19. ^ "Abdullah Gul's Unknown Sides/Exclusive". World Bulletin (in Turkish). Archived from the original on 29 September 2007. Retrieved 31 August 2007.
  20. ^ "Cumhuriyet bitmiş". Milliyet. Archived from the original on 23 August 2010. Retrieved 25 August 2010.
  21. ^ "Abdullah Gül: The Man Who Would be Turkey's President". Deutsche Welle (in Turkish). Archived from the original on 23 August 2007. Retrieved 28 August 2007.
  22. ^ MacLean, Abdullah Gul, pp. 176-201.
  23. ^ Abdullah Gül's historic profile Archived 29 December 2017 at the Wayback Machine, Turkish Ministry of Foreign Affairs (24 March 2014); retrieved 25 March 2014.
  24. ^ Güneş Murat Tezcür, Muslim Reformers in Iran and Turkey: The Paradox of Moderation, Austin: University of Texas Press, 2010, p. 157.
  25. ^ MacLean, Abdullah Gul, pp. 236-7
  26. ^ President Bush Meets with President Gul of Turkey, The White House Archives, 8 January 2008.
  27. ^ "Turkey's ruling party announces FM Gül as presidential candidate", Xinhua (People's Daily Online), 24 April 2007.
  28. ^ "Turkey 'must have secular leader'", BBC News, 24 April 2007.
  29. ^ "Gül: Adaylığımız devam ediyor". Hurriyet (in Turkish). Retrieved 11 May 2007.
  30. ^ "Gül adaylıktan çekildi". Hurriyet (in Turkish). Retrieved 11 May 2007.
  31. ^ "Turkey's ruling party renominates Gül as presidential candidate", Xinhua (People's Daily Online), 13 August 2007.
  32. ^ "Turkey's Gül vows secular agenda", BBC News, 14 August 2007.
  33. ^ "Turkish foreign minister wins presidency, in victory for Islamic-rooted government", Associated Press, International Herald Tribune, 28 August 2007.
  34. ^ "Generals Protest Against Gül's Presidency". Turkish Daily News. Hürriyet. 29 August 2007. Archived from the original on 11 October 2017. Retrieved 22 December 2008.
  35. ^ Koylu, Hilal. "Köşk'e ilk davet eşsiz". Radikal (in Turkish). Archived from the original on 16 February 2015. Retrieved 15 February 2015.
  36. ^ Amberin Zaman (29 August 2007). "Turkey elects Islamist president Abdullah Gül", Telegraph.co.uk; retrieved 10 February 2009.
  37. ^ "Türkiye'nin 11. Cumhurbaşkanı Abdullah Gül". Radikal (in Turkish). 29 August 2007. Archived from the original on 30 September 2007.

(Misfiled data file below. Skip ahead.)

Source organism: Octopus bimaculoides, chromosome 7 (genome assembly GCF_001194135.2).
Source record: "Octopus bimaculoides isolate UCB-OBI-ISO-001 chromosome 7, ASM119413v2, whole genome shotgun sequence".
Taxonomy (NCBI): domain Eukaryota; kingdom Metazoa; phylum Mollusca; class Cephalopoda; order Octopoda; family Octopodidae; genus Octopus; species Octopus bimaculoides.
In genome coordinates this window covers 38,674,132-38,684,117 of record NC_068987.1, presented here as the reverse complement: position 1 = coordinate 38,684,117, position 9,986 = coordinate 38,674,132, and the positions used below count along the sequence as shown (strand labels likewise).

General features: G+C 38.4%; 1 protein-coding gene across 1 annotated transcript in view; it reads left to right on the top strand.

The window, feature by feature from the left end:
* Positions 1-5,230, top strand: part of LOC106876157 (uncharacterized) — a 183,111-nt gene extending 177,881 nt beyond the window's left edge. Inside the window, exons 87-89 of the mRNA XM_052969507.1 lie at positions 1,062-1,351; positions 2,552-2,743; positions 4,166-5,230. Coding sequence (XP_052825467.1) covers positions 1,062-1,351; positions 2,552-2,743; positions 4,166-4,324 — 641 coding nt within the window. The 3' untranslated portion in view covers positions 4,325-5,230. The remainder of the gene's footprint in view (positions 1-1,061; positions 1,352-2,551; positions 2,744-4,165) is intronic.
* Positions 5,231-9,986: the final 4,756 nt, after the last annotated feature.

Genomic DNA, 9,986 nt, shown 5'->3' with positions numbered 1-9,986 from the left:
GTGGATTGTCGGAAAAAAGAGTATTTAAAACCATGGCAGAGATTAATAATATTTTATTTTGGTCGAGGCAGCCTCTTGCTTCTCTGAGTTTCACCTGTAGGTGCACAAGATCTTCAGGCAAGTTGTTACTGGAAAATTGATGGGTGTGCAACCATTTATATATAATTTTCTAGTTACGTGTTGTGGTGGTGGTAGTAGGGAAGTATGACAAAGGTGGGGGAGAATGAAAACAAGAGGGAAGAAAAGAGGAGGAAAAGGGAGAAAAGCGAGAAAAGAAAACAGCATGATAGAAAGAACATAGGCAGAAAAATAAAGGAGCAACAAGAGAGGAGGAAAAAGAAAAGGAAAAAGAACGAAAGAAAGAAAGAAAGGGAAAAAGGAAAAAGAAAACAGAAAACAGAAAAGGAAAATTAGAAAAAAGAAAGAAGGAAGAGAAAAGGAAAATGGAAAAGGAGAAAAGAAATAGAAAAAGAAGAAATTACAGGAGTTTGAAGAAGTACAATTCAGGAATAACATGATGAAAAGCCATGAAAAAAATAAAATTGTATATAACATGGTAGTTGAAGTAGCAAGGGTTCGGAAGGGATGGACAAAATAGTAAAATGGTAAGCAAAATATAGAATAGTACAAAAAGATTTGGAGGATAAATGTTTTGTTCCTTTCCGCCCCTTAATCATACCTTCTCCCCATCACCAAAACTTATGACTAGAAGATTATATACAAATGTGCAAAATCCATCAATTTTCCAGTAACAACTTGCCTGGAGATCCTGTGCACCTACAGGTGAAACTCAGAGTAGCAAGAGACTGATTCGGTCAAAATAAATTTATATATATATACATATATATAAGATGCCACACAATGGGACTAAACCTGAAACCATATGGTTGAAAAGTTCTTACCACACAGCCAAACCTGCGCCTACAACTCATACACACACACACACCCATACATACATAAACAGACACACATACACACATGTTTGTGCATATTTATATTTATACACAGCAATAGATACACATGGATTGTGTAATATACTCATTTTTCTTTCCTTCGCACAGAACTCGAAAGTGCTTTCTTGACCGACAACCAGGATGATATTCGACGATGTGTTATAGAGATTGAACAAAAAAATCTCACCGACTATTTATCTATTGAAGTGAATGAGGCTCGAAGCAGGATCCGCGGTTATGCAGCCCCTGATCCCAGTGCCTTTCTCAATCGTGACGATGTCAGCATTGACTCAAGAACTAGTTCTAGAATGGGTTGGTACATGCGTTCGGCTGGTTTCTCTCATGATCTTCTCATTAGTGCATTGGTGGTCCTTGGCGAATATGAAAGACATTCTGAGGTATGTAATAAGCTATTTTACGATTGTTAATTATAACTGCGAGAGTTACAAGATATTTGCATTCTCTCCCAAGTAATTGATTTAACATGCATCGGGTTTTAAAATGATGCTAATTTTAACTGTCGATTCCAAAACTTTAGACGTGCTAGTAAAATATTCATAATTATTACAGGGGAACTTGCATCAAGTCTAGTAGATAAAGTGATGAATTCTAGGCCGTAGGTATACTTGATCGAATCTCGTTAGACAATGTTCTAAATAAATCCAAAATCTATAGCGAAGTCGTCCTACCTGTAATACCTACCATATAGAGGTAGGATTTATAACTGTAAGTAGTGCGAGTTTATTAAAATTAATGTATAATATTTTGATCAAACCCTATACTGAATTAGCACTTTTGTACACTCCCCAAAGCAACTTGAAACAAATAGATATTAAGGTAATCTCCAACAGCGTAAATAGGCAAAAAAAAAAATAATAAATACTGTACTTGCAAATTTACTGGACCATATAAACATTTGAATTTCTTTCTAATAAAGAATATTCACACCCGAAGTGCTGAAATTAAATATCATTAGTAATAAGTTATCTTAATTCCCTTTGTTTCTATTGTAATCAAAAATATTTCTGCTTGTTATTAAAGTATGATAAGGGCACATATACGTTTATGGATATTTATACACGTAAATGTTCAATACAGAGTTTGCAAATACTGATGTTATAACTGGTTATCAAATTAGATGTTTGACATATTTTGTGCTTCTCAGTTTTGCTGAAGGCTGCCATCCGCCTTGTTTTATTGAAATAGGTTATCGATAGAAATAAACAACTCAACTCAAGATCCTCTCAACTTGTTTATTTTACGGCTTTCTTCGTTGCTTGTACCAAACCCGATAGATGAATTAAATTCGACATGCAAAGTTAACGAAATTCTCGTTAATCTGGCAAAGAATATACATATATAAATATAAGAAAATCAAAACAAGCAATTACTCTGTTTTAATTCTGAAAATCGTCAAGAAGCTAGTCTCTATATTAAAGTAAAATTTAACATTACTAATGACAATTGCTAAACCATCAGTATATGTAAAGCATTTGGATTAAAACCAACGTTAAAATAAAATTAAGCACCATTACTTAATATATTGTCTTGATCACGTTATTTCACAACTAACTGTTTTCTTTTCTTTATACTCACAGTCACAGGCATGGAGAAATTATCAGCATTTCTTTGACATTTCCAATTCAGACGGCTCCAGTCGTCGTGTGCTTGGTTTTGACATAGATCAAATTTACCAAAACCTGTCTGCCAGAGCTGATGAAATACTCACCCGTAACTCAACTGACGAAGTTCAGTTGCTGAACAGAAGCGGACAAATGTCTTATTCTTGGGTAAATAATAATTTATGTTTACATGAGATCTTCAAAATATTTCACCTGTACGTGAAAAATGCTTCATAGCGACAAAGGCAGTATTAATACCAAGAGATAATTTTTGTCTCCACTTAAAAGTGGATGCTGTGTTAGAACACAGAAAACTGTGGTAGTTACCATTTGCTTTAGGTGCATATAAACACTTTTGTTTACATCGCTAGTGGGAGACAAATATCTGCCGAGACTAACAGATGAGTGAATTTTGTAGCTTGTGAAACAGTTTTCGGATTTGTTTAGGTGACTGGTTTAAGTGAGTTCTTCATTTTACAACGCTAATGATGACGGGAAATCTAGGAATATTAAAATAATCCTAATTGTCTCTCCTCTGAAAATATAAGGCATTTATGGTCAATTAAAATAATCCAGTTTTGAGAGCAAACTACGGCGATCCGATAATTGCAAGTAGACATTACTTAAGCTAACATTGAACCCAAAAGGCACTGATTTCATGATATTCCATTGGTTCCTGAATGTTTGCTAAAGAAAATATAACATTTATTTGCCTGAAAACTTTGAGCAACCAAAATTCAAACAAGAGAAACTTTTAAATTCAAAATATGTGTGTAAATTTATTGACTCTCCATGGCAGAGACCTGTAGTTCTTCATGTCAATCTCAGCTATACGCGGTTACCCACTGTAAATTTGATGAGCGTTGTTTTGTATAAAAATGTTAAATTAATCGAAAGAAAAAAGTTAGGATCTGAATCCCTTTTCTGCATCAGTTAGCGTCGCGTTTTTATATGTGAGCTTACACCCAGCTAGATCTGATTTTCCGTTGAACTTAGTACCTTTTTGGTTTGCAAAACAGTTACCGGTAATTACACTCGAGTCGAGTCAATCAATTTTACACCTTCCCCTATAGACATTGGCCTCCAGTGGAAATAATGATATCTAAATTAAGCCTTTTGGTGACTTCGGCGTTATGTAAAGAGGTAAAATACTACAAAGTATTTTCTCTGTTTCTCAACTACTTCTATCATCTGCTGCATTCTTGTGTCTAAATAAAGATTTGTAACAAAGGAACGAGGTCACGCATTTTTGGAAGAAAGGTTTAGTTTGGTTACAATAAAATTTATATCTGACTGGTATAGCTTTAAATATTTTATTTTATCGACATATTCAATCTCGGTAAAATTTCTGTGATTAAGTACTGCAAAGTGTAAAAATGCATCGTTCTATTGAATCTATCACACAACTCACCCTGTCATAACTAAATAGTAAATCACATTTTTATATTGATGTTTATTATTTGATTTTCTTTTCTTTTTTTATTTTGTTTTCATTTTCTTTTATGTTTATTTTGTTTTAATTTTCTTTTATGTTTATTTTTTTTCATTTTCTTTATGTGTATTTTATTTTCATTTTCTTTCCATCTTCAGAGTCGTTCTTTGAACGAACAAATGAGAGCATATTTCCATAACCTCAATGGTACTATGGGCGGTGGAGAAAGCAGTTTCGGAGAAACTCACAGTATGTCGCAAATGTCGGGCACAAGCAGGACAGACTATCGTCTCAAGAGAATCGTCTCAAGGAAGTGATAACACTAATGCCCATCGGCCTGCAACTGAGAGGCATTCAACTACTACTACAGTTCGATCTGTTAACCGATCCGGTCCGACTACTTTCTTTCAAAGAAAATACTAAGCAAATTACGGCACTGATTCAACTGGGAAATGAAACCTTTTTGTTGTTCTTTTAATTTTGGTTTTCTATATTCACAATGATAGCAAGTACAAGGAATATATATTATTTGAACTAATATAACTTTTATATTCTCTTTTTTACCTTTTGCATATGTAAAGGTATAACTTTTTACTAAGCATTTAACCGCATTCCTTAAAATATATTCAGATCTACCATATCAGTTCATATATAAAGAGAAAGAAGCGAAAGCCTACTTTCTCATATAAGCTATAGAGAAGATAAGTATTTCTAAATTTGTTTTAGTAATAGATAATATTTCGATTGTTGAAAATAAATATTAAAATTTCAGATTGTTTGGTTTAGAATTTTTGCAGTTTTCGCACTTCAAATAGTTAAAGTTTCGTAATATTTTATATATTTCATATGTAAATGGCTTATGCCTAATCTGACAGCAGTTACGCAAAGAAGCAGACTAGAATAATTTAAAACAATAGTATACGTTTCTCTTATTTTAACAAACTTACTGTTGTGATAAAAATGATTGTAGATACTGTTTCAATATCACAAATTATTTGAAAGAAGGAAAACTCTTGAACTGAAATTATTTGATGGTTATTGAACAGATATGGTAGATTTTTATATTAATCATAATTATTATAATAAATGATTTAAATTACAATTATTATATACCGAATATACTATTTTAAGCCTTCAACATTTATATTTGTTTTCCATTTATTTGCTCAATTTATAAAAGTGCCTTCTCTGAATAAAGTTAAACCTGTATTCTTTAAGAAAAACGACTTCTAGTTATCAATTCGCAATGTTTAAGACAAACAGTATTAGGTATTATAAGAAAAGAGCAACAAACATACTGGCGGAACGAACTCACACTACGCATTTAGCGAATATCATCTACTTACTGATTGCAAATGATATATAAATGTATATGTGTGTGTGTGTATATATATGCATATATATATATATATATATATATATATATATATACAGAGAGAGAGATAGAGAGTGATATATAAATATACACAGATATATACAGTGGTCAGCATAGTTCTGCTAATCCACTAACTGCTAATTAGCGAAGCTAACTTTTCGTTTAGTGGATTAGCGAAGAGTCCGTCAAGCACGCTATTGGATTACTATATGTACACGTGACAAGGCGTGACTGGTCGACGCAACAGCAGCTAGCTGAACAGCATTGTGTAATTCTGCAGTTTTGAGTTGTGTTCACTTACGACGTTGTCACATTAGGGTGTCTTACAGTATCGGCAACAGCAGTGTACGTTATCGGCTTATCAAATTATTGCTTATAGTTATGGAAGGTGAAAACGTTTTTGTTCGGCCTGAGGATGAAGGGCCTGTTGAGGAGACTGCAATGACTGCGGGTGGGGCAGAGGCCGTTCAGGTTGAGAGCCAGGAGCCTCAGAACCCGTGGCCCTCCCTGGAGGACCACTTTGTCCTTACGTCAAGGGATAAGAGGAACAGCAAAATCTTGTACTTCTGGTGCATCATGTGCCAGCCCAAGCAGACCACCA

38. ^ "Gül in landmark visit to Armenia". BBC News. 6 September 2008. Archived from the original on 7 January 2009. Retrieved 1 February 2009.
  39. ^ MacLean, Abdullah Gul, pp. 272-174.
  40. ^ British Monarchy website "Archived copy". Archived from the original on 17 June 2012. Retrieved 12 August 2012.
  41. ^ Speech by Gül against Islamophobia, worldbulletin.net; accessed 15 February 2015.
  42. ^ Abdullah, Gul to discuss Palestine, bilateral relations, Turkish News, 3 February 2009.
  43. ^ "Turkish president warns Israel". Hürriyet Daily News. Retrieved 26 September 2012.
  44. ^ "Europe and the Middle East in 2013", project-syndicate.org; accessed 15 February 2015.
  45. ^ Profile Archived 24 February 2013 at the Wayback Machine, tccb.gov.tr; accessed 15 February 2015.(in Turkish)
  46. ^ "T.C. CUMHURBAŞKANLIĞI : Abdullah Gül". Tccb.gov.tr. Retrieved 7 January 2011.
  47. ^ "Türkiye'nin İlk Seçilmiş Cumhurbaşkanı" (in Turkish). Presidency of Republic of Turkey. 28 August 2014. Retrieved 13 September 2014.
  48. ^ Photo
  49. ^ a b "Biography of Abdullah Gül". Presidency of Republic of Turkey. 2002. Archived from the original on 27 August 2013. Retrieved 31 July 2013.
  50. ^ Presidency of the Republic of Turkey
  51. ^ Presidency of the Republic of Turkey
  52. ^ "Foreign visits:Kazakhstan". www.abdullahgul.gen.tr. 4 July 2008. Archived from the original on 29 June 2019. Retrieved 8 February 2015.
  53. ^ "Türkiye-Katar: Her Konuda Tam Mutabakat". Presidency of Republic of Turkey. 17 August 2009. Archived from the original on 11 December 2013. Retrieved 11 December 2013.
  54. ^ Presidency of the Republic of TurkeyArchived 6 March 2012 at the Wayback Machine
  55. ^ "Gül winner of prestigious Chatham House award". Today's Zaman. 20 March 2010. Archived from the original on 16 October 2012. Retrieved 11 December 2013.
  56. ^ "Turkish President awarded Nishan-i-Pakistan". Associated Press of Pakistan. 31 March 2010. Archived from the original on 27 September 2011. Retrieved 1 April 2010.
  57. ^ "Biography of Abdullah Gül (Turkish)". Presidency of Republic of Turkey. 2013. Retrieved 11 December 2013.
  58. ^ "Туркменистан: золотой век". Archived from the original on 3 December 2013. Retrieved 24 May 2016.
  59. ^ "Çankaya köşkündə Azərbaycan və Türkiyə prezidentlərinin təltif edilməsi mərasimi olmuşdur. president.az" (in Azerbaijani).
  60. ^ "Grand Duke Henri of Luxembourg at the Çankaya Presidential Palace". Presidency of the Republic of Turkey. 19 November 2013. Archived from the original on 4 December 2014. Retrieved 22 November 2013.
  61. ^ "President Gül Hosts Official Dinner in Honor of President Berdimuhamedov". Presidency of the Republic of Turkey. 3 June 2014. Retrieved 4 June 2013.
  62. ^ "President Gül Decorated with KKTC's Order of State". Presidency of Republic of Turkey. 19 July 2014. Retrieved 13 September 2014.
  63. ^ "Eroğlu'ndan Gül'e "KKTC Devlet Nişanı"" (in Turkish). Anadolu Agency. 19 July 2014. Retrieved 13 September 2014.
  64. ^ "Kırgızistan'dan 11. Cumhurbaşkanı Gül'e devlet nişanı" (in Turkish). Anadolu Agency. 9 September 2014. Retrieved 13 September 2014.
  65. ^ "Түркиянын экс-Президенти Абдуллах Гүл "Данакер" ордени менен сыйланды" (in Kyrgyz). www.president.kg. 8 September 2014. Retrieved 13 September 2014.
External links
Wikimedia Commons has media related to Abdullah Gül.
Wikiquote has quotations related to: Abdullah Gül
Party political offices
New officeDeputy Leader of the Justice and Development Party
Succeeded by
Cemil Çiçek
Political offices
Preceded by
Bülent Ecevit
Prime Minister of Turkey
Succeeded by
Recep Tayyip Erdoğan
Preceded by
Mehmet Ali Şahin
First Deputy Prime Minister of Turkey
Succeeded by
Cemil Çiçek
Preceded by
Yaşar Yakış
Minister of Foreign Affairs
Succeeded by
Ali Babacan
Preceded by
Ahmet Necdet Sezer
President of Turkey
Succeeded by
Recep Tayyip Erdoğan
Last edited on 23 September 2021, at 17:05